Question: Are you able to do the portable hotspot and USB tethering stuff using just your normal data plan? I thought I read somewhere that Verizon was going to charge extra for Android 2.2 tethering. (I know you don’t use Verizon because you’re on the Nexus One, but I figured T-Mobile and Verizon might have similar policies here.)
Tip: The text-selection process can be a pain, but I’ve found that some apps (including Browser and Gmail) allow you to select text with a “keyboard shortcut” of sorts. The default is Menu Button + E.
(Related tip: You can assign “keyboard shortcuts” to applications in the settings menu. They use the Search button with a letter. Search + B defaults to opening the Browser.)
Chuan Beng Tay
The Car Home screen has been updated too 🙂
I like the fact that when the phone is on the dock and you receive a call it automatically activates the speaker phone.
I don’t like the fact that you can not completely put the phone in silent mode. It used be that if you keep pressing the volume down button you would eventually put the phone in vibrate mode and then completely silent mode. Now you can choose whether to vibrate or not when it is in silent mode.
Also, Update All (Applications) only works because the OS feels –runs?– faster. My single favorite new feature so far.
@Kyle Lippard I would but I’m scared to screw it up too bad. Plus Cyanogen doesn’t support the Hero.. But it’s all good. I can wait a little while longer.
@Jacob Roeland I have the Hero from sprint, we got the upgrade, its just not over the air. A sprint store is the fastest way but you can do it yourself with htc sync and the dl from sprint/htc. I did mine Thursday (it came out wed shortly after noon)
@Adam Lombard I’m not on the Sprint network. I’m on Cellular South. Do you think it would be the same?
I have not seen anyone mentioned this: the most simplest and ‘about time!’ fix in Froyo is the Nexus One’s touch menu buttons! No more touching slightly above the icons, works perfectly now but have to re-learn this move 🙂
@Jacob Is cellular south a GSM network? If so, VillainROM (http://www.villainrom.co.uk) is an excellent choice for 2.1.
Also, the application manager section appears to suggest that apps can now be installed on the SD card – is this a new feature? I don’t think this is possible in 2.1, is it?
“Zoom isn’t available for the video camera”
On 2.1 on my Incredible I can zoom before I start recording. Just can’t change it once you press the record button. Is that different now? Seems dumb to have taken that away.
I am on AT&T and I was able to do the manual update. Faced no problems with the OS and got all the new features. The portable Wi-Fi spot worked great too.
But, some of the apps refused to work. Could not log into Seesmic, the pure widget series did not work etc. I guess the app makers need time to update their apps.
@Gina Trapani Use Nexus one with a custom ROM. I use the MoDaCo ROM with Sense UI on my N1. Works great.
The GMail select bit isn’t new, it’s just now, uh, “supported”. If you had a keyboard in 2.0+ (DROID), you could hold down Shift while dragging your finger and it would select and copy, much like in the browser. But it’s a little buggy; hopefully they’re really supporting and fixing it for 2.2.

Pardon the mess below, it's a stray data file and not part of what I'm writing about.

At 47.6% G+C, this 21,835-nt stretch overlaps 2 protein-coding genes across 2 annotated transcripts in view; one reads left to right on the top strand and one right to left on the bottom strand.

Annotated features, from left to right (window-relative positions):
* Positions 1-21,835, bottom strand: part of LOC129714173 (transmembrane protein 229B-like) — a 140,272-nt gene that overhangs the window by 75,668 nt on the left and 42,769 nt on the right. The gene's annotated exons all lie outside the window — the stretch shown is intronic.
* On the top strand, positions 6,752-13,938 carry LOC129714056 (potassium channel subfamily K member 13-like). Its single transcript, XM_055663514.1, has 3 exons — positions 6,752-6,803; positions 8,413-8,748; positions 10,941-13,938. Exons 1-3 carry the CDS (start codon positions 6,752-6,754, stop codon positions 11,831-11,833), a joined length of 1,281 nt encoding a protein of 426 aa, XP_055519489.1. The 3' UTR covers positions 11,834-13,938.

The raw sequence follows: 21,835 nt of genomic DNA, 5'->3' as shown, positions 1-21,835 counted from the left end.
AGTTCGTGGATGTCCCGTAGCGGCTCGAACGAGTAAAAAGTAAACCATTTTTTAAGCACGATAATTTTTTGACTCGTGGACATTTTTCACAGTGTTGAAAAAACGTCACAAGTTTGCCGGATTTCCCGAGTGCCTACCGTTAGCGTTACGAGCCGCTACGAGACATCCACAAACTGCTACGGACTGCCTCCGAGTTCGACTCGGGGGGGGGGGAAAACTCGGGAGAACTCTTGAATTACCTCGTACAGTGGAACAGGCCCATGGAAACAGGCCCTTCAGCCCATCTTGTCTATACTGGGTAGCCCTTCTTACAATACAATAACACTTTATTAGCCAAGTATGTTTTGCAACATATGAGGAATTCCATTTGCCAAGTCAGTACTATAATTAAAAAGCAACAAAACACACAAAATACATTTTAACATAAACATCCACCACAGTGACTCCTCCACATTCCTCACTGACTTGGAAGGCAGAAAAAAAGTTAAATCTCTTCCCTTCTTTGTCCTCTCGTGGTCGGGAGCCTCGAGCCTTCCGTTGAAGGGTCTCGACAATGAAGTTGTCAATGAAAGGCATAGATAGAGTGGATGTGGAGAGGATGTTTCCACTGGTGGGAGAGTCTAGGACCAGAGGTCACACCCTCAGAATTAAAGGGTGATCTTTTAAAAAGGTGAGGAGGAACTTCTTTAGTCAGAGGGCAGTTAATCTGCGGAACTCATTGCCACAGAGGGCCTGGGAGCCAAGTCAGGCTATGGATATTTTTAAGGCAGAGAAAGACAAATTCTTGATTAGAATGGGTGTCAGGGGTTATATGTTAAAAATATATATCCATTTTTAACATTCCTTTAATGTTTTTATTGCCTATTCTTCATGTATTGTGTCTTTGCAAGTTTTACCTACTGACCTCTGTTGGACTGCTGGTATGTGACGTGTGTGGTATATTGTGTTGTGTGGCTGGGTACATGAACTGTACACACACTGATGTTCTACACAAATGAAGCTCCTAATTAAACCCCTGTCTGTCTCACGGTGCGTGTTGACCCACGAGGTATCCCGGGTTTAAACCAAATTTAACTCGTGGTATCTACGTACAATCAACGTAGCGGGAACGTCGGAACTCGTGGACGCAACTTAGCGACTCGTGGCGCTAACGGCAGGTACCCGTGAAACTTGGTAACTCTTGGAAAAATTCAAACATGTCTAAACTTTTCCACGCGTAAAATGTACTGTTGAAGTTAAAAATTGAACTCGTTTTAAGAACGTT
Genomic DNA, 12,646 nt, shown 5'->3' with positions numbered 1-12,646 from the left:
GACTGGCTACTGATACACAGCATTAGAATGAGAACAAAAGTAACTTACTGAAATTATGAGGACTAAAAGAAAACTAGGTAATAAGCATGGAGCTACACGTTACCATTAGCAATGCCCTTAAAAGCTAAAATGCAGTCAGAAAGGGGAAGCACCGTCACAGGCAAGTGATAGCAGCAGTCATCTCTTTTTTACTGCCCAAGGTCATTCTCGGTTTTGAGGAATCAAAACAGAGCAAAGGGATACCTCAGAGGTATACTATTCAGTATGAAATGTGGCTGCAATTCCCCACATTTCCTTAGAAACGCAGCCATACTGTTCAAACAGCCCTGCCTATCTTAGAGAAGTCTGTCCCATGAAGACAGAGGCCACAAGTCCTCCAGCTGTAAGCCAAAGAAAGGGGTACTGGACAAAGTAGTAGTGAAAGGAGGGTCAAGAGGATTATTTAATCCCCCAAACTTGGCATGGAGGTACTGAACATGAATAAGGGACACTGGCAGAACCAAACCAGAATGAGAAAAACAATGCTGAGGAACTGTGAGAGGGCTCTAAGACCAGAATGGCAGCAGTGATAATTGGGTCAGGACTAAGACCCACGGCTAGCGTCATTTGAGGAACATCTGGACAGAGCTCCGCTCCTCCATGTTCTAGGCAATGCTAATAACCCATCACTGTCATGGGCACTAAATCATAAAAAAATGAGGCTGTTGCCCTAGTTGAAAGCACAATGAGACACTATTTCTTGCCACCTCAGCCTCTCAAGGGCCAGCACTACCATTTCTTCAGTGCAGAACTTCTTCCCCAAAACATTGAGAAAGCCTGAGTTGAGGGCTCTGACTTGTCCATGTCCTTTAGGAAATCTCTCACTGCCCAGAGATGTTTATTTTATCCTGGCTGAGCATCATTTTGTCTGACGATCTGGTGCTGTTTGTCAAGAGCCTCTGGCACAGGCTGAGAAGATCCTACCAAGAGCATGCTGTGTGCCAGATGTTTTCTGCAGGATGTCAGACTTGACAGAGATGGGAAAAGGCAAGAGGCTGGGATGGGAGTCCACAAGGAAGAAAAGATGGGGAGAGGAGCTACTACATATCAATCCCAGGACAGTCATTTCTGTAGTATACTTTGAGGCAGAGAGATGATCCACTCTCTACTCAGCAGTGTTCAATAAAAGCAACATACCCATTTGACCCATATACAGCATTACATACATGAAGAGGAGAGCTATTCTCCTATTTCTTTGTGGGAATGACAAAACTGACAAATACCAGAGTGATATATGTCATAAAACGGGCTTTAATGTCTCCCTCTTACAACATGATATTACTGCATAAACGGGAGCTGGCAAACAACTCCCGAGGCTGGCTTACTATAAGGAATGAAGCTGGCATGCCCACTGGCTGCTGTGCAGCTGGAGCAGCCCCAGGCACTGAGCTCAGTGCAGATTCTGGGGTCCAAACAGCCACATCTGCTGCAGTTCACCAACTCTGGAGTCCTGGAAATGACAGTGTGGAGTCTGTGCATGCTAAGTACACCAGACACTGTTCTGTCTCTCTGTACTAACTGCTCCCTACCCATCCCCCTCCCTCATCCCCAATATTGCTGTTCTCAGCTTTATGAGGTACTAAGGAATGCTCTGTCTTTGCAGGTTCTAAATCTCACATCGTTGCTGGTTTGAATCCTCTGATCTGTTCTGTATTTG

I looked down at my Nexus One today and noticed that the track ball was flashing red. I have a non rooted N1. I updated to 2.2 this weekend and apparently they unlocked that feature. The reason it was glowing red was because sipdroid had failed to connect. I looked in the features and there was an option for a blue led flash for a missed call. I guess it will be up to third party apps to add different colors to the track ball.
I just thought I’d share.
The Twitter integration came with the official Twitter app, not with Froyo. So I get to see my contact’s latest tweet on my DROID on 2.1 right now.
Multiple calendars is the big feature for me. I have two accounts with calendars (a work one on Google Apps and a personal one on Gmail), and now I can finally see them both from the calendar app on my phone.
I use gmail for my personal email and also have Exchange from work. Exchange setup was cake! (pun intended) Also supported security policy from my Exchange server requiring a pin to log into the phone. Worked Perfectly.
By the way, you can set up gmail as an Exchange Active Server. Using the server m.google.com and your username (without the @gmail.com) and pass…works. I know since I set up my iPad with gmail as Exchange so I don’t need iTunes to sync Contacts and Calendar. 🙂
Gina can u give us your review of the EVO I have one reserved and I would like to know what I am getting into.
I’m really impressed with the browser speedups. I ran the Spider test on Froyo and Eclair (on the EVO 4G):
Basically, there’s an average of over 2x speed improvement. Some tests were almost 10x faster!
It’s not just benchmarks, either. The browser experience is an order of magnitude better.
The Hulu issue is on Hulu’s side. They recognise the device as a mobile device and assume it can’t play the video content. There’s a debug hack to get around it.
I can’t wait for the HTC Sense devices to get 2.2, I just hope it isn’t too long!
@ martin.brook No we’re CDMA. So yeah I guess I’m just royally screwed til June. What’s funny though is last night, I cannot lie, I dreamed I had a Nexus One running Froyo. Oh that was a sweet dream.
Just caught this thread, but my favorite feature is on the keyboard, if you slide your finger up off the top of the keyboard, you get a couple more rows of keys, one for common punctuation (but not parens, for some reason) and another for numbers. Way quicker than holding the “.” key.
For those of us who constantly need to input text in more than one language, Froyo also facilitates switching the keyboard layout and/or associated language (for spell checking) directly from the keyboard. This feature was available in the iPhone from day one, but something that in Android has required a 3rd-party app before the arrival of Froyo.
I recently received the Froyo OTA update on my N1. Very smooth and painless.
One thing I’ve noticed is that the N1 no longer switches out of standby when I remove the power cable, which I see as a definite improvement.
One other point: I use the Swype official beta (1.56.30) and it stopped working after the Froyo update. I uninstalled Swype and then re-ran the installer to bring it back. OK now.
…and the Display now has the option to Auto-adjust its brightness. This is nice; before Froyo I always found it necessary to remember to manually change to a brighter setting before venturing outdoors.
What I like:
Gmail app…can now make the default text size bigger.
Lock screen…can use a PIN or password instead of pattern.
Contacts…sort by last name.
Bluetooth voice dialing.
Screen will rotate to landscape in BOTH directions.
Long press on home shows you last 8 apps instead of 6.
Long press on launcher shows thumbnails of all your screens.